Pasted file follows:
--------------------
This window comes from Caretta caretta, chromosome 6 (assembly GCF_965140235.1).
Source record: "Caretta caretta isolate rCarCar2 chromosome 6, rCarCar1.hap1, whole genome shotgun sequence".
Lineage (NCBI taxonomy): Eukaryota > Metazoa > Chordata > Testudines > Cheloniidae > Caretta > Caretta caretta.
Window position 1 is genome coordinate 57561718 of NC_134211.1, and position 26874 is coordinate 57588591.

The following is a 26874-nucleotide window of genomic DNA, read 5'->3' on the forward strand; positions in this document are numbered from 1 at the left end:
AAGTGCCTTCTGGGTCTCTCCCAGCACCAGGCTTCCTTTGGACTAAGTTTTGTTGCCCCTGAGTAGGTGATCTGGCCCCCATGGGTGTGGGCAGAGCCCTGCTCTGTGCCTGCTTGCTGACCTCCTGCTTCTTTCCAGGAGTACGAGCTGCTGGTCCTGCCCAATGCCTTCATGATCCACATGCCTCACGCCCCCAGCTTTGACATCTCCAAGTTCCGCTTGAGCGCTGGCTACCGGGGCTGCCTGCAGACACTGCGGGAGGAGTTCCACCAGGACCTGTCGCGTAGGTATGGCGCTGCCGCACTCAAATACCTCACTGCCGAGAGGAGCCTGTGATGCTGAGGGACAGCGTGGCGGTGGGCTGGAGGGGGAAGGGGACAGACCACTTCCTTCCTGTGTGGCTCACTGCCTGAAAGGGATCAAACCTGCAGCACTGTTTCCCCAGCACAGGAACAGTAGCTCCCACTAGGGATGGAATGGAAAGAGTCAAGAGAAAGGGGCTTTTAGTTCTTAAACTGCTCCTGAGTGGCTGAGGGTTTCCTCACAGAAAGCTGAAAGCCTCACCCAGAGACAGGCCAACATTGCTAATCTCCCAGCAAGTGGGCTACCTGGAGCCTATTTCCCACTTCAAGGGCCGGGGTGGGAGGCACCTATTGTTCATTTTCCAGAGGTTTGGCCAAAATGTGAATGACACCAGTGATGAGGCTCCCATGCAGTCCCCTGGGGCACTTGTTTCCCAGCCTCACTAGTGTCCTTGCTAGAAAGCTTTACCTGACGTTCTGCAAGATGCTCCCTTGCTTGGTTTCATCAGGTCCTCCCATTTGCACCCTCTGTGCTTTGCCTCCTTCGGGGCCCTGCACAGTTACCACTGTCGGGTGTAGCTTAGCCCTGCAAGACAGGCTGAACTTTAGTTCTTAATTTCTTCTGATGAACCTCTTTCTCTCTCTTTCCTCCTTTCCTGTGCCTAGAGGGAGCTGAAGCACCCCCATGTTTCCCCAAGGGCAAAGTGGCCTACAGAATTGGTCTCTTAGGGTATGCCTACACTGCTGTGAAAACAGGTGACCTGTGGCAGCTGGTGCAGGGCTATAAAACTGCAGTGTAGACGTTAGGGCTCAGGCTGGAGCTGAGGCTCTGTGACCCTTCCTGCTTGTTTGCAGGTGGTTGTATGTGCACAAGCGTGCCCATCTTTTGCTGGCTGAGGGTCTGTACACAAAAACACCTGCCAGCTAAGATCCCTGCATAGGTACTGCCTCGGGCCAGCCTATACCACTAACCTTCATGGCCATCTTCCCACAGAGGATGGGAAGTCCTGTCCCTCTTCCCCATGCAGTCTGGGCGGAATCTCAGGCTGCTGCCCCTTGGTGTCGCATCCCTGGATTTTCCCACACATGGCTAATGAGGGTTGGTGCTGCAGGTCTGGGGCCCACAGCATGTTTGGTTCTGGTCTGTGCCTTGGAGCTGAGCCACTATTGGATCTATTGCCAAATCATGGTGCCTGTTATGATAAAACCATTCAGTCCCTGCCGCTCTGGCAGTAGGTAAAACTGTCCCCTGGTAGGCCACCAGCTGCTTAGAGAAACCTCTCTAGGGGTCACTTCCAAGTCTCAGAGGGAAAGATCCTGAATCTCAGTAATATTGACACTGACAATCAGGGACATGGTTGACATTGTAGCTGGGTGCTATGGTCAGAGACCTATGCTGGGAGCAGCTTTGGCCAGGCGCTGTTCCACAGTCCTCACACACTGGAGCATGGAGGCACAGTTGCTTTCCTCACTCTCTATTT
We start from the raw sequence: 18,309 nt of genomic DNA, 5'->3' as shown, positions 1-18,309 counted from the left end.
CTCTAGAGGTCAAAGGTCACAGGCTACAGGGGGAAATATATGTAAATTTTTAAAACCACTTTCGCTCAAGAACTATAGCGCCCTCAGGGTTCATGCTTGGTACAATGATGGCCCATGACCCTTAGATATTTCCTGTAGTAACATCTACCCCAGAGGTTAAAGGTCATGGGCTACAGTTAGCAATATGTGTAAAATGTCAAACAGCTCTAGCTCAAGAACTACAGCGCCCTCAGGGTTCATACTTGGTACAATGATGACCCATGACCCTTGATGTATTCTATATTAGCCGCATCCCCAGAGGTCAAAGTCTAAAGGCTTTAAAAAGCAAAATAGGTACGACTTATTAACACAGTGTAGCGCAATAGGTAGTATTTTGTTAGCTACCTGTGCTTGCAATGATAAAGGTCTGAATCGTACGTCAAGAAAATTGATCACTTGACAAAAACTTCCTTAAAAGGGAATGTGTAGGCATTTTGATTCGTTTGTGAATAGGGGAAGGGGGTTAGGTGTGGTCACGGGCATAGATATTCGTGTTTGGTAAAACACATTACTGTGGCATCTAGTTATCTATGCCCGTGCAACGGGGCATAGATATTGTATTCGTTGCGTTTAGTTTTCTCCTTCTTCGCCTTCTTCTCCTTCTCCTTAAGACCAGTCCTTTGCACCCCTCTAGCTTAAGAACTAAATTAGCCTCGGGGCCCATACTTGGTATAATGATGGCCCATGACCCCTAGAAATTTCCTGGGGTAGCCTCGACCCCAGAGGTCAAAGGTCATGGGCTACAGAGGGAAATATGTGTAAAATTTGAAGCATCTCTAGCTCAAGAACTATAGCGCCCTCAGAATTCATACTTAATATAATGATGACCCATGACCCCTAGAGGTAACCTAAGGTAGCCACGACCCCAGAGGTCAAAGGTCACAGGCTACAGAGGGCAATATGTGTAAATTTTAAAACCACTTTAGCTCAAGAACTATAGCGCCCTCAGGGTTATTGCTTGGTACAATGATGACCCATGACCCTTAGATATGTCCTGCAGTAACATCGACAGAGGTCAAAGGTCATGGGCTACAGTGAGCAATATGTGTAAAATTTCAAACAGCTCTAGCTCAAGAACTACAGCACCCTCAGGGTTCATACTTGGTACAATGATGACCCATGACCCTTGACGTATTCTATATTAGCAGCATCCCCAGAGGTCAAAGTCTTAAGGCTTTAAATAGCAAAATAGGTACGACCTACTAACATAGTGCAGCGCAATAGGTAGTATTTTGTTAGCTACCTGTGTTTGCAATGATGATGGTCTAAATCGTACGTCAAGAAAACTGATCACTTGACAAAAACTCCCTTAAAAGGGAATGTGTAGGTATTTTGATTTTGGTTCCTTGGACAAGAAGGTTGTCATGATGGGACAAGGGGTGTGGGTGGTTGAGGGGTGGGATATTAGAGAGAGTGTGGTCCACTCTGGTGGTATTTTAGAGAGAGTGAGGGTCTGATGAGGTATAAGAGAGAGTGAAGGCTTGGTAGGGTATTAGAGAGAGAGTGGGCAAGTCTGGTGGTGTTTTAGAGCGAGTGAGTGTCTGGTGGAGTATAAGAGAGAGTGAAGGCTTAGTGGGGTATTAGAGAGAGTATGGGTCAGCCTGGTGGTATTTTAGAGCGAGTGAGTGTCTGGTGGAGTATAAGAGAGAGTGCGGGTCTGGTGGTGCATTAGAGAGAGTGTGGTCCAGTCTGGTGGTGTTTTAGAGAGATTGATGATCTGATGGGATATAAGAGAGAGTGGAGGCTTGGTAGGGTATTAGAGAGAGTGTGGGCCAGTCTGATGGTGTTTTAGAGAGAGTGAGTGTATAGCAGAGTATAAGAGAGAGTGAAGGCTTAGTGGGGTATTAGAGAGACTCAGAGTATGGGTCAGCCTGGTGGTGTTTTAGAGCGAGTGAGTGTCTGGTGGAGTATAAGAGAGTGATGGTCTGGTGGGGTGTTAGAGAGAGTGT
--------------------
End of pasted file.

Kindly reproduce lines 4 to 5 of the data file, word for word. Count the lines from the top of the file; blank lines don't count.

Window position 1 is genome coordinate 57561718 of NC_134211.1, and position 26874 is coordinate 57588591.

The following is a 26874-nucleotide window of genomic DNA, read 5'->3' on the forward strand; positions in this document are numbered from 1 at the left end: